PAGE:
Today is World Poetry Day, and to celebrate, we’re highlighting a poet some may not have heard about in mainstream circles. Today, we feature Paul Laurence Dunbar, poet, novelist, and short-story writer. He was one of the first African American poets to gain national recognition.
Paul Laurence Dunbar was born on 27 June 1872 in Dayton, Ohio, to enslaved parents who had been freed due to the American Civil War.
His talent was apparent from a young age. In 1884, only the year of his birth, he entered a competition and won $10 for his poem, “Our Martyred President; Abraham Lincoln.”
Dunbar had his first poem published in the Dayton Herald at the age of fourteen. During high school, he edited the Dayton Tattler published by his classmate Orville Wright.
Dunbar was a fine student but could not attend college due to financial constraints. He took a job as an elevator operator instead. A former teacher invited him to read at a Western Association of Writers meeting in 1892; his work impressed the audience so much that the well-known poet James Whitcomb Riley wrote him a letter of encouragement. Dunbar self-published his first collection, Oak and Ivy, in 1893. The book was sold for a dollar to people riding in his elevator to pay for the publishing costs.
Dunbar moved to Chicago later that year in hopes of finding work at the first World’s Fair. As a result of his friendship with Frederick Douglass, he was hired as a clerk, and Douglass also arranged for him to read some of his poems. Douglas described Dunbar as “the most promising young coloured man in America.”
By 1895, Dunbar’s poems appeared in national newspapers and magazines, including The New York Times. Majors and Minors, his second collection, was published by Hadley & Hadley in 1895 with the help of friends.
The recognition that Dunbar received helped him gain national and international acclaim, and in 1897 he set out on a six-month reading tour of England. He also published Lyrics of Lowly Life (Dodd, Mead and Co., 1896). When Dunbar returned to America, he accepted a position at the Library of Congress in Washington, D.C. Soon after, he married the writer Alice Ruth Moore.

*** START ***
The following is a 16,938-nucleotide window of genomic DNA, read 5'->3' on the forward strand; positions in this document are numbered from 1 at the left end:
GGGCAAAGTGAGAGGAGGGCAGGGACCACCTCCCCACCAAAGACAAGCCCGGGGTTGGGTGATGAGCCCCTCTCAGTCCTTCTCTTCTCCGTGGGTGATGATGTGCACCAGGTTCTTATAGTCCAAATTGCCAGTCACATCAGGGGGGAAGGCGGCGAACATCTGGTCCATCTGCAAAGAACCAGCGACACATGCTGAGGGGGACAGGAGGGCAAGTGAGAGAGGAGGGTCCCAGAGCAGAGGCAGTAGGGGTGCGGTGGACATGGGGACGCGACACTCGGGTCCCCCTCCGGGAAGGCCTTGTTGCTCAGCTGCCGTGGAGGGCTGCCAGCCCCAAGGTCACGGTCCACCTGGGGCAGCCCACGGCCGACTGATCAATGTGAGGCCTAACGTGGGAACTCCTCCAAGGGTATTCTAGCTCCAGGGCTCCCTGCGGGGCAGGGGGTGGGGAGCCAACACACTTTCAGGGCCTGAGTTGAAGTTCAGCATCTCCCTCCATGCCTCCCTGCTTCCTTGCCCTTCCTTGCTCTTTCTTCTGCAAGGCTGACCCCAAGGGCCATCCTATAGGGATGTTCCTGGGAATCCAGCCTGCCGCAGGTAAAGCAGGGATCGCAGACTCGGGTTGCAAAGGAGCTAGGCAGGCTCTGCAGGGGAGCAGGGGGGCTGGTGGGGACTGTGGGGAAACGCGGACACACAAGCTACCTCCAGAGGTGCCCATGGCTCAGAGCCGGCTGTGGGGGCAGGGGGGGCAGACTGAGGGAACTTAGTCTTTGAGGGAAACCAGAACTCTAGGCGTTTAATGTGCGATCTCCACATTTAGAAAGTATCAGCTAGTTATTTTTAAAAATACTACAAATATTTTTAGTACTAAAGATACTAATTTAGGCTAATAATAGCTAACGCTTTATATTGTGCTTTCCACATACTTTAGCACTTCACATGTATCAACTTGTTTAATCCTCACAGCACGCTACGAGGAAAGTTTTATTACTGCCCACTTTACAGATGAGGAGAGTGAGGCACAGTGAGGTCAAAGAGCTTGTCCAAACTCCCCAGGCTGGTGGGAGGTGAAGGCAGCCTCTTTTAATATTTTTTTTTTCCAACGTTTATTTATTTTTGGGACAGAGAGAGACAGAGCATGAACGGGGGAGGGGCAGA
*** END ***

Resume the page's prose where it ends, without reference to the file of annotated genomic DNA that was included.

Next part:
After Dunbar’s health deteriorated in 1898, he left his job to devote himself full time to writing and readings. He attributed his tuberculosis to the dust in the library. Three more novels and three short story collections would follow over the next five years. He suffered a nervous breakdown and contracted pneumonia shortly after separating from his wife in 1902. Despite his illness, Dunbar continued to write poetry. His collections from this period include Lyrics of Sunshine and Shadow (Dodd, Mead and Co., 1903), Lyrics of Love and Laughter (Dodd, Mead and Co., 1903) and, Howdy, Howdy, Howdy (Dodd, Mead and Co., 1905). As a result, he established himself as one of America’s foremost Black poets. Dunbar’s health steadily declined, forcing him to return to his mother’s house in Dayton, Ohio, where he died on 9 February 1906, at the age of 33.
You can buy The Complete Poems of Paul Laurence Dunbar on Amazon or wherever you like to buy books.